Curtis Kulig is best known for obsessively covering his canvases and the streets of New York City with the two-word phrase “Love Me.” An inversion of New York’s famous slogan, Kulig’s ubiquitous plea speaks at once to humans’ most primal desire and belies self-doubt and -criticism. “Whatever it’s become,” Kulig says, “It’s kind of my everything.” Kulig was born in North Dakota and got his first taste of creating in his father’s screen-printing shop at age 13.His work has been featured at Mallick Williams & Co, Leo Kesting Gallery, and NYEHAUS in New York; Subliminal Projects, in Los Angeles.
Deanna Templeton, b. 1969 in Orange County, CA. Deanna Templeton came from a dysfunctional family and emerged from tumultuous teenage years relatively unscathed. She lives in Huntington Beach, CA with her skateboarder/artist husband, Ed Templeton. She came to photography, through her travels, and soon started documenting the people and places that make the Orange County suburbs so strange. Her work is a close-up glimpse into the youth culture and bland architecture that slips through the cracks in this mega-suburb.
Maya Hayuk is a muralist, painter, photographer,printmaker, curator, player of records, writer, performer, collector, Barnstormer, video maker, documentarian and lover of life who’s lives in Brooklyn, New York by way of San Francisco, Baltimore, Boston and Toronto. From her large-scale murals to small works on paper her obsession with symmetry and her collection of images of mandalas, playing cards, hexes, totem poles, Ukrainian Easter eggs, quilts and bandanas play out in works that espouse the traditional as well as the innovative. Embracing both sexuality and spirituality via symbolism evocative of radiantly woven geometries to the beckoning parted orifices of the body, there is something very classic rock, punk folk rainbow peace, freak out about Maya Hayuk that is very hard to put a finger on, but really it’s all about love. Her vividly bold geometric works evoke the process towards continuity and wholeness whose forces seem bent on maintaining the triumph of this love over evil. Along with her solo work, Hayuk frequently collaborates with other artists and musicians.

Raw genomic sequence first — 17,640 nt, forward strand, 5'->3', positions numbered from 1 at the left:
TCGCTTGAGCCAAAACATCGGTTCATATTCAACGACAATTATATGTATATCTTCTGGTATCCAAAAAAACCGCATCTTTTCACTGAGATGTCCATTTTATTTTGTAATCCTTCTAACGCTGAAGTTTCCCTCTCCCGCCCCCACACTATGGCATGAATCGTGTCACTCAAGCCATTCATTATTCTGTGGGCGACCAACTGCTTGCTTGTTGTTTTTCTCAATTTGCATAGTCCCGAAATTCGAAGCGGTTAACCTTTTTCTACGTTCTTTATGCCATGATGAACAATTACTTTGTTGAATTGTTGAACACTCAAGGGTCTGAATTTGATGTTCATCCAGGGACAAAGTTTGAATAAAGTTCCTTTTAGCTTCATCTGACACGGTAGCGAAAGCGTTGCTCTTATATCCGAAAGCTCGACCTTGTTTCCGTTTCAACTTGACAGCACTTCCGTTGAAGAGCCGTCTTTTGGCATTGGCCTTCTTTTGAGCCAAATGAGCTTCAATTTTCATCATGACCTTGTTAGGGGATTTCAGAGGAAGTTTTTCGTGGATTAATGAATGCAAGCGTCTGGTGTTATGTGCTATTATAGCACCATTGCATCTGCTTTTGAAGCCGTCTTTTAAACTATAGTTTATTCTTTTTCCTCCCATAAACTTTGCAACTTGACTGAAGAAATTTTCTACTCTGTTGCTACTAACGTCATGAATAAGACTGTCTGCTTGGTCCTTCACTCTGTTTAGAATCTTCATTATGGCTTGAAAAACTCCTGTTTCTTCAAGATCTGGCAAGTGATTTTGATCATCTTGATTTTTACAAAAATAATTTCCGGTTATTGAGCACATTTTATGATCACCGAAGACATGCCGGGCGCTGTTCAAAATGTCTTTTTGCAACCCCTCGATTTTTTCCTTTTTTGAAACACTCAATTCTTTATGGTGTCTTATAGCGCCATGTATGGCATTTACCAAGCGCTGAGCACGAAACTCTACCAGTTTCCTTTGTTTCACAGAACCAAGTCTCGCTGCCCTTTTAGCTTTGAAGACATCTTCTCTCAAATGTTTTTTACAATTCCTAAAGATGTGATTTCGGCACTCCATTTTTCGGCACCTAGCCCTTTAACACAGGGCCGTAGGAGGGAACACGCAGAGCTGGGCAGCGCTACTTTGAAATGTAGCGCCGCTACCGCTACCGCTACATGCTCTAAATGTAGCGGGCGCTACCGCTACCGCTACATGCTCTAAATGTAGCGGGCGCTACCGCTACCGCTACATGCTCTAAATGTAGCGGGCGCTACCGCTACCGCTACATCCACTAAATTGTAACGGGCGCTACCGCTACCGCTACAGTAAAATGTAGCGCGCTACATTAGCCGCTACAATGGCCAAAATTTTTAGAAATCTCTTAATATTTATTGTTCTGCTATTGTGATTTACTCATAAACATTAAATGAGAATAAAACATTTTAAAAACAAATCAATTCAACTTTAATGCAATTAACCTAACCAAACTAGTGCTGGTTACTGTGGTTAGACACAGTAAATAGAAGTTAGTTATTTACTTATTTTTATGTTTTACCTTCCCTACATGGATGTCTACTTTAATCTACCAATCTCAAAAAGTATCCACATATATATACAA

While Vanessa Prager’s resume says “No formal education,” for the 26-year-old painter, illustrator, and younger sister of photographer Alex Prager, artistic blood clearly runs in the family. Vanessa started painting at 19, had her first show in 2003 and has been wooing the art world with her unique works ever since, even garnering a recent commission from Shepard Fairey. “…it’s exciting to see how she has developed her own unique voice, ” says Alex. “Her pictures now are super psychedelic. They feel like the 1940′s mixed with Blade Runner and Mad Max.”